Rolls-Royce had already developed PM technology for propulsion systems, mainly tunnel and azimuthing thrusters and used this experience to develop a PM motor for winches to mirror the performance of low-pressure hydraulic motors.
In 2016, Rolls-Royce introduced the XT140 PM winch for fishing vessels and this experience was also used to develop the XT70 PM winch. As of July this year, 10 XT140 PM winches are installed on fishing vessels and 15 more trawl winches of this type are on order.
“A highly efficient electro motor reduces the risk of pollution from an oil spill,” said Mr Nilsen. Its improved efficiency “reduces the overall fuel consumption of the vessel, and the winch is designed to reduce installation and maintenance costs.”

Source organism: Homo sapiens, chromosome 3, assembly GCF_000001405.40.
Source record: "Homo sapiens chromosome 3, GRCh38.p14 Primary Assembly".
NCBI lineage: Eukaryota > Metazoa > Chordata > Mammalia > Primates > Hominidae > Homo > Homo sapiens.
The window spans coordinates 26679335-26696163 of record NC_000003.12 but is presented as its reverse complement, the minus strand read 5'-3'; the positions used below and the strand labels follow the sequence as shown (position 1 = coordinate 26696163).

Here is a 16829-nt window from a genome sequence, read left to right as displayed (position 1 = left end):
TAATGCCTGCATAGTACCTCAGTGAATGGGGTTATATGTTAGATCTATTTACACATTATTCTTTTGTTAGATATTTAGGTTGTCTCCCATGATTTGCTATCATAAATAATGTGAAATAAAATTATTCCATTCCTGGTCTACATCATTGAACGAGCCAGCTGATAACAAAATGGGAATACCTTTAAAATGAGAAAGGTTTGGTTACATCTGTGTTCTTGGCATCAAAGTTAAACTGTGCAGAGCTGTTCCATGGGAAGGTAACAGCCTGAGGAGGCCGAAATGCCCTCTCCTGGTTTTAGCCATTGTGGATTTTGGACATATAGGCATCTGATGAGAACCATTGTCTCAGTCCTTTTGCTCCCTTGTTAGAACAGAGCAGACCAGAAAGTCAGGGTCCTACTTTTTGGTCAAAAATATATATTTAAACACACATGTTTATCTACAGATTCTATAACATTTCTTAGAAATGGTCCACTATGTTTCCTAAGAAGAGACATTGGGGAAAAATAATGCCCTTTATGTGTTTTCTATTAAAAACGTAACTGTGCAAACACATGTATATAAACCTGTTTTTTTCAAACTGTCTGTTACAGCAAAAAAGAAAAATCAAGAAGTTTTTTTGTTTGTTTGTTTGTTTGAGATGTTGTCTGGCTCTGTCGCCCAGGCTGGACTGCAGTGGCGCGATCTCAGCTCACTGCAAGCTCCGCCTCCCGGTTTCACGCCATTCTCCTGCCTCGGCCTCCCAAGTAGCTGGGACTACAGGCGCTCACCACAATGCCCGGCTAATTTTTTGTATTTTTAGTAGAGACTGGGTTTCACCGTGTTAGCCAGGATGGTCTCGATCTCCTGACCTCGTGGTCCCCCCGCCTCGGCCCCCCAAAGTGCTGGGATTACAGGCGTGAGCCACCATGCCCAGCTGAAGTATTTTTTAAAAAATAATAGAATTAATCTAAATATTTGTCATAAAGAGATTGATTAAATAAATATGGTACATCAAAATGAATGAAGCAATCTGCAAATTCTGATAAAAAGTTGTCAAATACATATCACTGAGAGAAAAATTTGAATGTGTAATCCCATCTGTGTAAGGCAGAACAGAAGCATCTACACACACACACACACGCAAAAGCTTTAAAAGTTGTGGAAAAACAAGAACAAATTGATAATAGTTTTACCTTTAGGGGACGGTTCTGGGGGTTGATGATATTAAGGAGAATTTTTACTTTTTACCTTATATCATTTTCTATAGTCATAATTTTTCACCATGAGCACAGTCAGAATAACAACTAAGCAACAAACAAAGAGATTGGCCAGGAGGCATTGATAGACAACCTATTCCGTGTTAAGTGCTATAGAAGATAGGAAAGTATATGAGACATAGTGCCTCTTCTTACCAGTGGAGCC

Edison Chouest tug newbuilding order
Edison Chouest ordered 13 oceangoing heavy-duty mooring assistance and escort tugs from Damen Shipyards in October 2016.
Nine of these are azimuth stern drive (ASD) tugs built to operate in Alaska where Edison Chouest started providing ship escort and response duties out of Valdez and Prince William Sound in July 2018. Four other ASD tugs will support LNG carriers at a Corpus Christi-based LNG export terminal in Texas.
Rolls-Royce equipped the five largest ASD 4517 escort tugs, which have bollard pulls up to 150 tonnes for operations in Alaska, with winches capable of dynamic towing in the full bollard pull range. This was instead of towing on static brake, which is more common for these type of vessels. This dynamic towing capability of the low-pressure hydraulic winches reduces wear and tear on the tow gear.